Over the weekend, Sarah Palin succeeded in outraging Christians on both left and right with her statement that “waterboarding is how we baptize terrorists.” That her comments brought about a round of applause at the NRA convention is evidence of the complete moral bankruptcy of conservative politics and the profound lack of understanding of Christian history and theology.

It just so happens that today, April 28, is the tenth anniversary of the revelations of torture at Abu Ghraib prison in Iraq. That ten years later, some Americans still believe torture is morally acceptable and consistent with American ideals is repugnant. That people who call themselves Christian can advocate its use and compare it to the rite of initiation into Christianity is beyond belief.

Less than two weeks ago, Christians remembered the crucifixion of Jesus of Nazareth. Crucifixion was execution by torture, excruciating painful, done for no other reason than to strike terror in the hearts of Roman subjects.

Others have written about Palin’s sacrilegious statement. What’s particularly ironic is to think about torture and baptism in terms of the New Testament:

Therefore we have been baptized with him into death, so that, just as Christ was raised from the dead by the glory of the Father, so that we too might walk in newness of life–(Romans 6:4)

Our Savior, Jesus Christ, was a victim of torture. For Christians to applaud, to laugh, at a comparison of torture and baptism is to be like those Roman soldiers who mocked and scorned Jesus.

Even if our President, Department of Justice, and the Court of Public Opinion refuses to bring to account all those who committed or advocated torture, we as a nation, we Christians will have to account for the evil that was perpetrated.

The Nation wonders whether we’ve learned anything in the ten years since Abu Ghraid

Respecting the dignity of every human person and the refusal to be complicit in torture

I have posted a great deal over the years about US use of torture. As an Episcopal priest, I have also posted several times about our baptismal covenant, and the vow we make in it “to respect the dignity of every human being.”

As a priest, I also struggle with how our liturgy connects with people’s daily lives. Do they find in our worship help in making sense of the moral and ethical decisions they face? Does our worship help them find meaning in their lives? I wonder about those questions and occasionally, as in today’s sermon, I explored how the rituals of Lent may or may not be meaningful to most of those who attend our worship services.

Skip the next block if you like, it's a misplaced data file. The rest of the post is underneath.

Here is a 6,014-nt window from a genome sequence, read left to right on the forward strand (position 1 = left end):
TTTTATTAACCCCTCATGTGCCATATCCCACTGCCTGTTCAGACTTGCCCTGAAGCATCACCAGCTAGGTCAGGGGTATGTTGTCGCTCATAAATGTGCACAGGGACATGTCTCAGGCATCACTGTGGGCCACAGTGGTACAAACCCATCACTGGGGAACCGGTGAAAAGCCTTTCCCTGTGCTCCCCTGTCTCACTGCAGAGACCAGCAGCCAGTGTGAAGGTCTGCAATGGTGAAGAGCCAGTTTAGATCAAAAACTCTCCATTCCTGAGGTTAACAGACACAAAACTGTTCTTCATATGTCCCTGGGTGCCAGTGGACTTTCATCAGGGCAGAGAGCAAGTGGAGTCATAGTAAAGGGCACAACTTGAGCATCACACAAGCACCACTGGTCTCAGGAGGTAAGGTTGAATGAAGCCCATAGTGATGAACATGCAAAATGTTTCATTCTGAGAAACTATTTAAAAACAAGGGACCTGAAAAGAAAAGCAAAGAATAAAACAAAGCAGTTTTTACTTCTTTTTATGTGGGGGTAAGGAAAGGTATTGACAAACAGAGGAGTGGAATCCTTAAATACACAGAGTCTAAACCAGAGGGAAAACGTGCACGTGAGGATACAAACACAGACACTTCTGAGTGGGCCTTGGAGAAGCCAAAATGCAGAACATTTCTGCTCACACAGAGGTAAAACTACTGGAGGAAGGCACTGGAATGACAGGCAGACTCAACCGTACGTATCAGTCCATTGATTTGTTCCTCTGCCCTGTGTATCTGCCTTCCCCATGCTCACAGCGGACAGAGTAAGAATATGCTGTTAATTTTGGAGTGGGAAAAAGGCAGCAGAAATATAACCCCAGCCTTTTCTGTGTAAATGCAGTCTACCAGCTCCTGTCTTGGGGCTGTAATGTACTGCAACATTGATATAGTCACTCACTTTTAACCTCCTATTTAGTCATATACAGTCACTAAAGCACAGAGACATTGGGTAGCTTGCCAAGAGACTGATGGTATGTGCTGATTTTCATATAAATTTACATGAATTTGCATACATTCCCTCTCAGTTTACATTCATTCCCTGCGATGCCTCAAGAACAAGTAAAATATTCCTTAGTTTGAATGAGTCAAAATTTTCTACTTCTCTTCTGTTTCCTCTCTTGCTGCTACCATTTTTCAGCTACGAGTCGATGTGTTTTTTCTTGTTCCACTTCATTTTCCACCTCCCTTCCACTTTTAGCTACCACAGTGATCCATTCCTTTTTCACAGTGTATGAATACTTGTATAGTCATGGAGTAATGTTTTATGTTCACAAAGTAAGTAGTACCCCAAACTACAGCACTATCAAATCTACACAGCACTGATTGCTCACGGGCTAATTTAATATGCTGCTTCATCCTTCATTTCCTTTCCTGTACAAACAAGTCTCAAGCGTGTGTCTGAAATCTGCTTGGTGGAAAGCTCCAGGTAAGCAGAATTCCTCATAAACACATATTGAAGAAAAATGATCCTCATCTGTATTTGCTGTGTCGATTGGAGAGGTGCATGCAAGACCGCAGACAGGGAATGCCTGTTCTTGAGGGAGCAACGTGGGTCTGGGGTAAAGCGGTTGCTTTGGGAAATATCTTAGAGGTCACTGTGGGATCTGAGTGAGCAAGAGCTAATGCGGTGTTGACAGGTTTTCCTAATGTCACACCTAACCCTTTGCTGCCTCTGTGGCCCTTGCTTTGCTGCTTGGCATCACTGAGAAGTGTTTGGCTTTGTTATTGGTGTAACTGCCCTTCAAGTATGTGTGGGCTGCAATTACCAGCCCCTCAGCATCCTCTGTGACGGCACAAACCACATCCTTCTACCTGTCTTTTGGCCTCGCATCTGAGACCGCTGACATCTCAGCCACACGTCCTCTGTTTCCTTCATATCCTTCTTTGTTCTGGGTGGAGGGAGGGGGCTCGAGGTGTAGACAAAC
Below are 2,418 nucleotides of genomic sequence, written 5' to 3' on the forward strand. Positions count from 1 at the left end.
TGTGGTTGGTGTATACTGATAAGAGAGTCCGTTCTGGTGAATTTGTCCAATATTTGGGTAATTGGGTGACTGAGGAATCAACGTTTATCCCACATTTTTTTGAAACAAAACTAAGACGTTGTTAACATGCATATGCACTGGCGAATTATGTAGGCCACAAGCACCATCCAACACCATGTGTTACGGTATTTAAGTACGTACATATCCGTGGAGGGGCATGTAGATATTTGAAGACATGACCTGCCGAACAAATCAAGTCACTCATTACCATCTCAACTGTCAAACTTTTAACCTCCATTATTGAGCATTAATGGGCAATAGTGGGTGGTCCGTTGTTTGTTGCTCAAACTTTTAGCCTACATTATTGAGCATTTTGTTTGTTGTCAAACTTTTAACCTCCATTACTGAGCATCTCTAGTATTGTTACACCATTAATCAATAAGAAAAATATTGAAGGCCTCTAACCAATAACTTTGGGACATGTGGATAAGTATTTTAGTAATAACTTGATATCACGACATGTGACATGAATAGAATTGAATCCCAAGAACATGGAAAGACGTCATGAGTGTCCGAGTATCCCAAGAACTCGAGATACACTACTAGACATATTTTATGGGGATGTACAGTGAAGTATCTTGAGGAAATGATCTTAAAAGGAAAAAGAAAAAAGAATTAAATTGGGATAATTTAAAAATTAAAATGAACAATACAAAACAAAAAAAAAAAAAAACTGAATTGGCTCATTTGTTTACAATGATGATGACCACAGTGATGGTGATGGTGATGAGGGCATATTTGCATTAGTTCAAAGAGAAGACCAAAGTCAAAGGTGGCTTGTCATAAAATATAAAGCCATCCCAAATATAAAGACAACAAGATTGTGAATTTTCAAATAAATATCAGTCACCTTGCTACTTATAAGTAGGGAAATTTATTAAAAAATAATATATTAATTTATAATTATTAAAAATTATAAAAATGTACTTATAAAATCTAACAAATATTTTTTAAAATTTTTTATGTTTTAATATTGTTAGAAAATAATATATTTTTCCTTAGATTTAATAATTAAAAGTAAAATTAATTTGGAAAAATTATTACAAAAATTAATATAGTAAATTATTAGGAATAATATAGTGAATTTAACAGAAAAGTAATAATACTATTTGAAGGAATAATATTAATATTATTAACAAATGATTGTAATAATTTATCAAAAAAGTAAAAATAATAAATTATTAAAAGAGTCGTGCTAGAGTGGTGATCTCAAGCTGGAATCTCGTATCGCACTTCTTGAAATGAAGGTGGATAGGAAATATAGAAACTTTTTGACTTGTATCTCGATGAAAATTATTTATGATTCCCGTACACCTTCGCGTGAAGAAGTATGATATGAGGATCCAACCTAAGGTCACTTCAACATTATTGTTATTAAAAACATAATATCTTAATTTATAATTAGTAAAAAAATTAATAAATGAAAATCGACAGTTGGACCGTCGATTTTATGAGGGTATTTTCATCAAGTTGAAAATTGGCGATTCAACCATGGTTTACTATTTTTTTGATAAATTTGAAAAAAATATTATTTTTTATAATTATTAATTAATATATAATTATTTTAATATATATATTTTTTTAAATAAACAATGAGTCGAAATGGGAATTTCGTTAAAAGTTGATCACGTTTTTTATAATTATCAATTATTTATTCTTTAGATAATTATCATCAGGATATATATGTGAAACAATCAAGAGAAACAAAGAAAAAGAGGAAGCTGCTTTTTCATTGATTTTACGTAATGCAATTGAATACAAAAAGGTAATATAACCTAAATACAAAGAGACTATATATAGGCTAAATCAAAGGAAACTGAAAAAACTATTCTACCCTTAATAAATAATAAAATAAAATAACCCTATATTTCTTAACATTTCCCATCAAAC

Of course, I never know and can often not tell what sort of impact either or worship or my sermons have on those who attend. I was amused today when greeting some visitors to learn that they had attended one previous service at Grace, a year ago, and they remembered my sermon–they remembered that I had once worked for a seafood processing company. So we don’t know the sort of impact our words and our worship have.

But then I came across this story of Lt. Stuart Crouch, who refused to prosecute prisoners at Guantanamo who had been tortured. He talks about his anguish as he learned the “harsh interrogation” techniques used on prisoners. But what cemented the decision for him was one Sunday when he attended a service at an “Anglican” church, where a baptism was celebrated:

I was wrestling with these—with this legal issue and with this ethical issue. And then, ultimately, you know, one Sunday when I was in church, it all kind of came together. I describe myself as an evangelical Christian. I was attending a church service in the Anglican tradition, and it was a baptism of a child. And anybody who’s ever been to one of these services knows that at the end of the baptism all of the congregants in the church stand up, and the pastor goes back and forth with basically the tenets of the Christian faith. And one of those tenets was that we would respect the dignity of every human being. And it was at that time, when I was professing that on Sunday, begged the question to me, if this is what you believe as a Christian, then how does that inform how you’re going to act the other six days of the week? And that really, for me, was the moral point that I came to of what I had to do next.

And what I did next was I went and met with the chief prosecutor for the Office of Military Commissions. I told him my legal opinion. I told him my ethical opinion. And then I stated in—you know, I have a moral reservation at this point that what’s been done to Slahi is just reprehensible, and for that reason alone, I’m going to refuse to participate in the prosecution of his case. Shortly, within a couple of days, I reduced that—those positions into writing. I provided them to the chief prosecutor. And then, after a few days, I was told to transfer that case to someone else and for me to get busy on my other cases.